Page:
building is facilitated with all the changes that come from internal factors in the design of it (Permadi, 2011). The concept of Open Building fundamentally consist of a base of the building that is as ‘support’ and the filler that is as ‘infill’ and treated as a separate entity with different life cycles, in order to build an environment that can respond to the individual needs of the inhabitants (Cuperus, 2001).

3.1.2 Adaptable Architecture Adaptable architecture is the ability to adapt that refers to the building capacity in order to accommodate a substantial change, and act during the lifetime of the building. The changes that can not be avoided, both in terms of social, econom-

Undergraduate Architectural Design Thesis Fadlan Maulana

ic and physical, as well as the needs and expectations of the inhabitants. Adaptability and flexibility have played an important role in experimental architectural projects in the Industrial era (Ismail & Rahim, 2011).


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3.1.3 Adaptability As a survey shows how clear adaptation as design characteristics that defined the principle of consciousness of Time and Layers • Time Design considerations that the building has a dynamic system and interact with a set of demands endogenous and exogenous developments, which require the capacity to accommodate the changing rooms, function, and parts of the building over time. • Layers Design considerations relating to the organization and the interface between components from different lifespans and functions are implemented. The ability to adaptive increase the capacity changes over time while reducing the effort and expenditure, through the process of how a building is designed, with the aim to increase the longevity of the building (sustainability), and is a fundamental change in the way we look at the building and its composition as construction static through the dynamic system. Stewart Brand explains his understanding in his book How Buildings Learn about the building as a shearing layers composition (Schmidt III, Austin, & Brown, 2009).

The diagram model has been expanded by Brand and has six layers, including: (Lawson, 1999): • Site The basis of model (building) stands, and unite with the surrounding environment, has the longest level changes. • Structure The foundation and load-bearings as the main element, and very rarely change. • Skin The structure is covered by a skin of the building as the outermost layer, where most buildings now turned much more frequent than in the past, the building skin as the need for higher standards or as simple as the display style. • Services Services are available such as wiring, plumbing and ducting. In accordance with the advancement of technology and service usage patterns may be replaced in whole or in part to be replaced is quite often. • Space Plan Space plan acts as an internal wall and partition system, jointly with the floor and ceiling finishing, in other words, is the surface that we see when in the interior of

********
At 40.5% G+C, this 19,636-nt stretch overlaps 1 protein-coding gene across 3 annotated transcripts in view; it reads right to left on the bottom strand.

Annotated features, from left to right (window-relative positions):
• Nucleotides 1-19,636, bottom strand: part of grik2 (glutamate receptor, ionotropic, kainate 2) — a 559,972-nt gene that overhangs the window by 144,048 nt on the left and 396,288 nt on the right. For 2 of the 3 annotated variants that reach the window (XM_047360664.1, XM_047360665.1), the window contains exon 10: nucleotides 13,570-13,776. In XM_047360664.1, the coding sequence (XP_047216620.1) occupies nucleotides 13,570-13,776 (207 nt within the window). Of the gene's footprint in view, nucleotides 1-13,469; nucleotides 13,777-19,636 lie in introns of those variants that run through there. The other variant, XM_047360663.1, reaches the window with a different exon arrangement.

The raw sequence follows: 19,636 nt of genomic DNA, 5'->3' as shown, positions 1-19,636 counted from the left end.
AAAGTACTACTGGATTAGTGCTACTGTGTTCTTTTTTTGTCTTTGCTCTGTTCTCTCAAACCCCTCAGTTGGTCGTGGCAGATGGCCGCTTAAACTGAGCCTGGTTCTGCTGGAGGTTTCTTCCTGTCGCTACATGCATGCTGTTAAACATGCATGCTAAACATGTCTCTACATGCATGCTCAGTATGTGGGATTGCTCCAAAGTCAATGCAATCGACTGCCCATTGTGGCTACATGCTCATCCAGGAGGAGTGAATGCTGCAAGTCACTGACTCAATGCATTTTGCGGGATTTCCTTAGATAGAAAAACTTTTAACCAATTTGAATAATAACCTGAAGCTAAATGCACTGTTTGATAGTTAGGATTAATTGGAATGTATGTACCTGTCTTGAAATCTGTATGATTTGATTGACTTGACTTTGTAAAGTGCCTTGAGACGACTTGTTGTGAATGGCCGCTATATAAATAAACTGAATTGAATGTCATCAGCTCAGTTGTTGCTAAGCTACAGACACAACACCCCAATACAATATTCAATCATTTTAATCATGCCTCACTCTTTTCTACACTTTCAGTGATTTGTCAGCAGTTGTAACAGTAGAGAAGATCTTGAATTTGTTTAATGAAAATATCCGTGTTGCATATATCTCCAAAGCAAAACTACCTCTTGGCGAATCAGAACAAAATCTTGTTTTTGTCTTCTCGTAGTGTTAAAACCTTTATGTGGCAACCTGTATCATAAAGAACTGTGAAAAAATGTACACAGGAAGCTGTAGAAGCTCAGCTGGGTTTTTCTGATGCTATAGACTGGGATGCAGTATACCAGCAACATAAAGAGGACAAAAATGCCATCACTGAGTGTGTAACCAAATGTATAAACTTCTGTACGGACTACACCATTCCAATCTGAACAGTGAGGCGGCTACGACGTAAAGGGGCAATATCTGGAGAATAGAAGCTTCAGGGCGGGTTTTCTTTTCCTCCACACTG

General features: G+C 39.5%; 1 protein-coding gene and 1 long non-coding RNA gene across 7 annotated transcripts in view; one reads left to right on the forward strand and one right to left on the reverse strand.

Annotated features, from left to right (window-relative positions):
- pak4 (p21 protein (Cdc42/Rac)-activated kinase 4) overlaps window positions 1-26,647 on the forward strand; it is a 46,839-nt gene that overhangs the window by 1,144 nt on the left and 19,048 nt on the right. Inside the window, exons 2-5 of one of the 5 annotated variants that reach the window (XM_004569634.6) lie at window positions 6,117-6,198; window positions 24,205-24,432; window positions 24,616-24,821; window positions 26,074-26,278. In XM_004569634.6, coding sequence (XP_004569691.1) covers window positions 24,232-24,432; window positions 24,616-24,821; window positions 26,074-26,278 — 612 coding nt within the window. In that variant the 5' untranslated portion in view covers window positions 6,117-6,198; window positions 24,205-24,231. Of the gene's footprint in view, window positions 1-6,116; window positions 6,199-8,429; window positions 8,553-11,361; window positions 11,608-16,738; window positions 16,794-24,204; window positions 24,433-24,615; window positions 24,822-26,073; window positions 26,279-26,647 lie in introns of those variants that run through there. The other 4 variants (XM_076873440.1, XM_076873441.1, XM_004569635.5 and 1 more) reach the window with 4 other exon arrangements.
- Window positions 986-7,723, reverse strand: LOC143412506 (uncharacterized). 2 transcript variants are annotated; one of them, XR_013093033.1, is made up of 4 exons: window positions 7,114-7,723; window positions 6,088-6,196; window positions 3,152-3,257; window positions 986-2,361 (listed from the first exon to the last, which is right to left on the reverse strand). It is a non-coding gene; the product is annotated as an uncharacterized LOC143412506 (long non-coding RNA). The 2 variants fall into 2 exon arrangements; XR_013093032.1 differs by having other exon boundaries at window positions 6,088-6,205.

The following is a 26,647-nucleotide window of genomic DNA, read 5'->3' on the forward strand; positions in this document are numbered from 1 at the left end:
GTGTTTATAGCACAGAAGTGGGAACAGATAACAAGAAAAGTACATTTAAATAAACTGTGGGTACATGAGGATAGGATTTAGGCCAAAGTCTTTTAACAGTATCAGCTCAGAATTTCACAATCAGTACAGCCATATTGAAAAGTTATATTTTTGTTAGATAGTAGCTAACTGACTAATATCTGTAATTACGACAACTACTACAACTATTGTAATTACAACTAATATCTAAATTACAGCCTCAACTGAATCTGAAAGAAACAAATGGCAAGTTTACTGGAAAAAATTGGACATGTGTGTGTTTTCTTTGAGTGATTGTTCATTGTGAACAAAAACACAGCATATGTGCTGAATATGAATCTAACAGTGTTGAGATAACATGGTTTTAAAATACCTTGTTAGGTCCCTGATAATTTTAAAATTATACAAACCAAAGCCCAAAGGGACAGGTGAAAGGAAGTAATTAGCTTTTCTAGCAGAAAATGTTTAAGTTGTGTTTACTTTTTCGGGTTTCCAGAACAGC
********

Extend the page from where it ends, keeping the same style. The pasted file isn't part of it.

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the building. • Stuff Stuff is more accurately described as furniture, fixtures, such as shelving and equipment, computers, and television sets. The development of Brand’s Layer Diagram translated and added in accordance gathered from adaptablefutures.

com, 5 April 2016, that there is an additional layer that is the Social Layer to include the people in and around buildings and Surroundings Layer thorough the factors of surrounding locations, Both additional layers can be subdivided into their own series of layers (highlighted with the surroundings layer)

Figure 3.1 Brand's Layer Diagram as Adaptable Futures Diagram Source: http://adaptablefutures.com/toolkit/d03-building-layers/

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3.1.4 Adaptable Architecture Frame Cycle The purpose of the frame cycle is compiled from adaptablefutures.com, 5 April 2016, is explicitly show how the nature of adaptability desired. Six design strategy that showed the presence of products, systems and tactics includes: Adjustable 1. Plug and play elements 2. User control 3. Stackable (easily stored) 4. Non-fixed objects 5. Detachable connections 6. Operable elements Versatile 1. Movable Walls 2. Variety of room sizes 3. Wide coorridor widhts 4. Frame construction 5. Flexible ducts 6. Storage space 7. Excess service points Refitable 1. Access points 2. Standard shapes 3. Dry connections 4. Coordinated systems 5. Interchangeable components 6. Minimize points of contact

Convertible 1. Loose fit 2. Raised floor 3. Simplicity & legibility 4. Dropped ceilings 5. Multi-functional spaces 6. Excess service capacity Scalable 1. Product platform 2. Local materials 3. Known techniques 4. Structural redudancy 5. Modular units 6. Extra spaces 7. Dividable/joinable rooms Movable 1. Inflatable 2. Component weight 3. Kit-of-parts 4. Easy connections 5. Collapsable 6. Component scale